Intervention (Surgery)

Follow-up

6 weeks

6 months

1 years

2 years

3 years

Written informed consenta

x

      

Gynaecological examination: incontinence symptoms

x

x

X

x

x

x

X

Gynaecological examination: prolapse

x

x

X

x

x

x

X

Urodynamic examination

x

   

x

 

X

Adverse events

 

x

X

x

x

x

X

Urine culture

x

  

x

x

x

X

aavailable in the modified transvaginal mesh operated women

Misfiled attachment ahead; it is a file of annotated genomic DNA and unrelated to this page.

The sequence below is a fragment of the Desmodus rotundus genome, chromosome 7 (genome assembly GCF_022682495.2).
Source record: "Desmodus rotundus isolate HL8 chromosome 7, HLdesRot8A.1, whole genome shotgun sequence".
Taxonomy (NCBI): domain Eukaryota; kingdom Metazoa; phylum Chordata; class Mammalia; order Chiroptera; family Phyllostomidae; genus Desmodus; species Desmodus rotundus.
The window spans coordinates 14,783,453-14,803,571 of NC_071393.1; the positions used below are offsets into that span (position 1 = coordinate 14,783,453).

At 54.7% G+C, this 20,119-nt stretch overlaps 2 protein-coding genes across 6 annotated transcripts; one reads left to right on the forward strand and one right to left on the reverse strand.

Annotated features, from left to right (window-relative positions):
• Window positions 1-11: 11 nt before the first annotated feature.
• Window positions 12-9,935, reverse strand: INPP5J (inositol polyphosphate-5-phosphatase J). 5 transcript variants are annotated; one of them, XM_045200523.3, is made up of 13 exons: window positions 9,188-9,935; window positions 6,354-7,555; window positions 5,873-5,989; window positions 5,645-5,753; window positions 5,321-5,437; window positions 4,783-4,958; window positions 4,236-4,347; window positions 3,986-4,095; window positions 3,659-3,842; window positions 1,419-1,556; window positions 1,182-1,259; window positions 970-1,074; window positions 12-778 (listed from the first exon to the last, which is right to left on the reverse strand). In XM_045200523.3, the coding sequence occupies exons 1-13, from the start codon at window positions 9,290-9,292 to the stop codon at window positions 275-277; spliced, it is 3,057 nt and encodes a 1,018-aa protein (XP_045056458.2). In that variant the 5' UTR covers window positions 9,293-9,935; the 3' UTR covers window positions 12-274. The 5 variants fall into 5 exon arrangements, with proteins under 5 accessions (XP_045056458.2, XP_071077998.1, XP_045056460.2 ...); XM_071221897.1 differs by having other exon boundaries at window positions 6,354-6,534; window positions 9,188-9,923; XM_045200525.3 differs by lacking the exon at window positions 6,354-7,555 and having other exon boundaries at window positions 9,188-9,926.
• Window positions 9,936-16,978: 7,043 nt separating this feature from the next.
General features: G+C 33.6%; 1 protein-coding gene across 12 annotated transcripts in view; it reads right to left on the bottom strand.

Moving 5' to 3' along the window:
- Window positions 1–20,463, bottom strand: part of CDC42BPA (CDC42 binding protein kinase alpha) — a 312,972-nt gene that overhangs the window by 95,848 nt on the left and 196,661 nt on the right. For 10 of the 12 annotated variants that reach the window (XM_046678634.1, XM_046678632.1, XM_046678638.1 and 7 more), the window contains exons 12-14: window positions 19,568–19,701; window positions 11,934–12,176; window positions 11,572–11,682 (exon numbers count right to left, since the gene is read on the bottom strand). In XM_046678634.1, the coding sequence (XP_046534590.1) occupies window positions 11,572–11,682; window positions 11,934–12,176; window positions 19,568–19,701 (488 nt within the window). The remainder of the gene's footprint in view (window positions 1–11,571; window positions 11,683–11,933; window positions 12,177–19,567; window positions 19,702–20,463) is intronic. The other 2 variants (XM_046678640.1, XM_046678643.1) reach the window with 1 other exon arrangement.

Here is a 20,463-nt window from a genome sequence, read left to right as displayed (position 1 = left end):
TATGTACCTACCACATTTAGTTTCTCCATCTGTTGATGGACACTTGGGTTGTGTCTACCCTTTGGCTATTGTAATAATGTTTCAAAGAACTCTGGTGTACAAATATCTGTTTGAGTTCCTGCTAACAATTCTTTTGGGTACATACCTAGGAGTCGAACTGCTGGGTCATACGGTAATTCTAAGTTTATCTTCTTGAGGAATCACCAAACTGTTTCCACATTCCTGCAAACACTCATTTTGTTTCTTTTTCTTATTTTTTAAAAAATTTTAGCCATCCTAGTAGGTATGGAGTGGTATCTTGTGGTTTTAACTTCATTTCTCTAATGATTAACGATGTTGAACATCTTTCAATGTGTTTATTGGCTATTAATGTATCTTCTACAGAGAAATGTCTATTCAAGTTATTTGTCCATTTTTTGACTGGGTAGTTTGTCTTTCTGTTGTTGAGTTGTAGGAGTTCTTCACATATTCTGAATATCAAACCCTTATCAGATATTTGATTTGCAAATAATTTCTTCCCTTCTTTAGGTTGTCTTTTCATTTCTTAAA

The factors studied were the demographic and patient data, the intraoperative findings and postoperative factors. Furthermore, the incidence of systemic chronic diseases that might have a detrimental effect on the healing process (i.e. in diabetes mellitus and autoimmune diseases) was also recorded, and displacement of the implant due to chronic coughing in airway diseases was also considered. As concerns the long-term postoperative complications of the sling and mesh procedures, we determined the rejection rate, the presence of de novo urge symptoms (DNUS) or urinary tract infection (UTI), and the need for reoperation. The diagnosis of DNUS was set if detrusor pressure changes were detected in cystometrographic pressures after the surgeries. The postoperative complications that led to reoperation were infection, recurrent descent or incontinence, implant extrusion, chronic pelvic pain and total retention. Prosthetic extrusion was diagnosed by the presence of exposed graft material in the vagina. Post-void residual urine is a measurement of the urine that remains in the bladder less than 20 min following voiding which identifies urinary retention. Bladder volumes that suggest urinary retention are commonly defined as greater than 500 to 600 ml [22, 23]. DNUS was classified as a sudden involuntary contraction of the muscular wall of the bladder causing urinary urgency, an immediate unstoppable urge to urinate with a postoperative onset.